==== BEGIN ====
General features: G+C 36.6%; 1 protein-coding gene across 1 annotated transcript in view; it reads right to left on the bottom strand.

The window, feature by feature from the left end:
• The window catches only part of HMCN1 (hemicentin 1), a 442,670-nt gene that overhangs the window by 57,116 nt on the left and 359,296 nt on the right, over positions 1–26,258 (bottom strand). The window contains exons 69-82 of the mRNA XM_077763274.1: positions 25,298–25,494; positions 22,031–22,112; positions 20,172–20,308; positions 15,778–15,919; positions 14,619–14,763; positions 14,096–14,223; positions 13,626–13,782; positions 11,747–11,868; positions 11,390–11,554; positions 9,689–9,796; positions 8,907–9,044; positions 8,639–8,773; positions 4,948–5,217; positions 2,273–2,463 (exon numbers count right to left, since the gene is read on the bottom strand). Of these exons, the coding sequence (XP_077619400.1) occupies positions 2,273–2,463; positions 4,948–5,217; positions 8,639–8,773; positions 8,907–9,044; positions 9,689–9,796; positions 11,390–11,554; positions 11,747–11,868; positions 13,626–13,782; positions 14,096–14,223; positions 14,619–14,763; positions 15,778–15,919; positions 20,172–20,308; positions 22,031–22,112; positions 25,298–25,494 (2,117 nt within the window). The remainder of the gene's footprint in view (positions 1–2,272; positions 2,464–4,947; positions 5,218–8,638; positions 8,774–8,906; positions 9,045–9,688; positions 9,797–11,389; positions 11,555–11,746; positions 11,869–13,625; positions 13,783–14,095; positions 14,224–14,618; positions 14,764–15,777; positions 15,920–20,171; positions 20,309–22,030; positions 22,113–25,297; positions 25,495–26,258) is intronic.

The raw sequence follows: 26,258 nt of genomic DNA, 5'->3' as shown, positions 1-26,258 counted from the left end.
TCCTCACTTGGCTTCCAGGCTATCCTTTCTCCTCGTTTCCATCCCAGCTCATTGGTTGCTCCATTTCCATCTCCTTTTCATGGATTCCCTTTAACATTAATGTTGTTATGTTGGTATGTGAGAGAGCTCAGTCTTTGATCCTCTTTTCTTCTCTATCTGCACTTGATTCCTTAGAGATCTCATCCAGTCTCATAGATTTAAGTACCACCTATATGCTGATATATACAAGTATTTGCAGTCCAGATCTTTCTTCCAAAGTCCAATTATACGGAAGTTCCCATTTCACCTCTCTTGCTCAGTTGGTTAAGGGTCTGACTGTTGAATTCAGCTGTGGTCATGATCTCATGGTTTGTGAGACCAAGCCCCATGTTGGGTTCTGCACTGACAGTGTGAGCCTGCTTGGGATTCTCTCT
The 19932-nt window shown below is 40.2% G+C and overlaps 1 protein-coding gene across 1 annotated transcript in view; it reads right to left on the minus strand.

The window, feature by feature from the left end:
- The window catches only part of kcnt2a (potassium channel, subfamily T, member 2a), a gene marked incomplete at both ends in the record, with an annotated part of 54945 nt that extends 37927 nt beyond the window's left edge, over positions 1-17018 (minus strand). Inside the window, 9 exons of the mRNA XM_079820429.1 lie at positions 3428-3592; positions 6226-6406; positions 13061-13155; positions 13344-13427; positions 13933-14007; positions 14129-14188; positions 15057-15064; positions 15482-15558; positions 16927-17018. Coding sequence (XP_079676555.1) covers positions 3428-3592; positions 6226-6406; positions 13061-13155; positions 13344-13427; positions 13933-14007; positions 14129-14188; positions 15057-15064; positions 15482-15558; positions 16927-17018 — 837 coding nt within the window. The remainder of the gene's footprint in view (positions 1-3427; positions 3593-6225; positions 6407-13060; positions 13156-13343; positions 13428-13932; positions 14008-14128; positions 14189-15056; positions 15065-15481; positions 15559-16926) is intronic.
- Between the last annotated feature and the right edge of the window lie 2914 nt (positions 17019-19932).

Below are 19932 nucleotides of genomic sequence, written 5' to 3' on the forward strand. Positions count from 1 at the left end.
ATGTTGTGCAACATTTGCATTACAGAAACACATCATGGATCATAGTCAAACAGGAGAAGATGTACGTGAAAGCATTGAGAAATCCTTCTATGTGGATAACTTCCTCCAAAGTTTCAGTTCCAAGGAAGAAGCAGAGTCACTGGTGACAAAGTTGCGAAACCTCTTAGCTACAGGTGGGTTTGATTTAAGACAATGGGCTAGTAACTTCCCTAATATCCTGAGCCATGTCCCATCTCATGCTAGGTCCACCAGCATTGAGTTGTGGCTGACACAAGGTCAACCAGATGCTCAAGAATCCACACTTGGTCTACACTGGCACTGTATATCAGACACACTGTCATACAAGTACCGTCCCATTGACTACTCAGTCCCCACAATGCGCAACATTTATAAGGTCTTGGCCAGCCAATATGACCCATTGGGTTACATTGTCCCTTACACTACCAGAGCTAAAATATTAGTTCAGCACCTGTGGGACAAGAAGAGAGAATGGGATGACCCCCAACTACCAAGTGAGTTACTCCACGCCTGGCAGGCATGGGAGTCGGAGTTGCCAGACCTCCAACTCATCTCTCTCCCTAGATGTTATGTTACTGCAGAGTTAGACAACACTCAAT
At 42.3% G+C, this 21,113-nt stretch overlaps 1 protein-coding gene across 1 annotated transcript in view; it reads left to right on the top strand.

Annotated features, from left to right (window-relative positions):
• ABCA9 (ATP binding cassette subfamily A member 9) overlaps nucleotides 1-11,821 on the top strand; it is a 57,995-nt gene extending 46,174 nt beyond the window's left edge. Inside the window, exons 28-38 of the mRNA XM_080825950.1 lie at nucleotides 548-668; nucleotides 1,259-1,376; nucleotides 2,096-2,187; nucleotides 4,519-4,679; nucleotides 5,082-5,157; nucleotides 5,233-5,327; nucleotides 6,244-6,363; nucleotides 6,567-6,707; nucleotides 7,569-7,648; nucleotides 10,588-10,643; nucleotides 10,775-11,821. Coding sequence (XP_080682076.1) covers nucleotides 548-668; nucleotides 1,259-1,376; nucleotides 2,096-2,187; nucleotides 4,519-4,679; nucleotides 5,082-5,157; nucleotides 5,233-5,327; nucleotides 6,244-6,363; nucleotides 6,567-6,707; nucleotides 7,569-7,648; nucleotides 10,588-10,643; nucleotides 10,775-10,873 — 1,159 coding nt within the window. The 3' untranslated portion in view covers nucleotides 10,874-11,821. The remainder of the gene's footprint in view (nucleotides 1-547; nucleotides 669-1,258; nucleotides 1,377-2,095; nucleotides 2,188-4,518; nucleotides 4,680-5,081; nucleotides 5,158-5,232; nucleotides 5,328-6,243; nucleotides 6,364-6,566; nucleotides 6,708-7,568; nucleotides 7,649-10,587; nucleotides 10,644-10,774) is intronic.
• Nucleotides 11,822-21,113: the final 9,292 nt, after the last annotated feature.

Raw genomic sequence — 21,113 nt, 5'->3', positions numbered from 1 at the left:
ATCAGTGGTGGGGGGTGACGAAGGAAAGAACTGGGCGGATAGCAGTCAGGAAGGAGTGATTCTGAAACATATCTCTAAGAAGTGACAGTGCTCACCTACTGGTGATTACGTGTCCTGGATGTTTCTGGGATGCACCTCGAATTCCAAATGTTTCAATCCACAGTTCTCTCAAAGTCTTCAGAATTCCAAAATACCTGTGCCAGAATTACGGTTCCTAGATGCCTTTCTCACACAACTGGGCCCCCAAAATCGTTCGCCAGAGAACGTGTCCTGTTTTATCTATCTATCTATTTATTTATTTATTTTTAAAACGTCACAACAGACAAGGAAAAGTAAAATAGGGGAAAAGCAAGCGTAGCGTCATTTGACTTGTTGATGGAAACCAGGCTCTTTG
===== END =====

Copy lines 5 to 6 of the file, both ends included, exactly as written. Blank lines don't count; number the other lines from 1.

TCCTCACTTGGCTTCCAGGCTATCCTTTCTCCTCGTTTCCATCCCAGCTCATTGGTTGCTCCATTTCCATCTCCTTTTCATGGATTCCCTTTAACATTAATGTTGTTATGTTGGTATGTGAGAGAGCTCAGTCTTTGATCCTCTTTTCTTCTCTATCTGCACTTGATTCCTTAGAGATCTCATCCAGTCTCATAGATTTAAGTACCACCTATATGCTGATATATACAAGTATTTGCAGTCCAGATCTTTCTTCCAAAGTCCAATTATACGGAAGTTCCCATTTCACCTCTCTTGCTCAGTTGGTTAAGGGTCTGACTGTTGAATTCAGCTGTGGTCATGATCTCATGGTTTGTGAGACCAAGCCCCATGTTGGGTTCTGCACTGACAGTGTGAGCCTGCTTGGGATTCTCTCT
The 19932-nt window shown below is 40.2% G+C and overlaps 1 protein-coding gene across 1 annotated transcript in view; it reads right to left on the minus strand.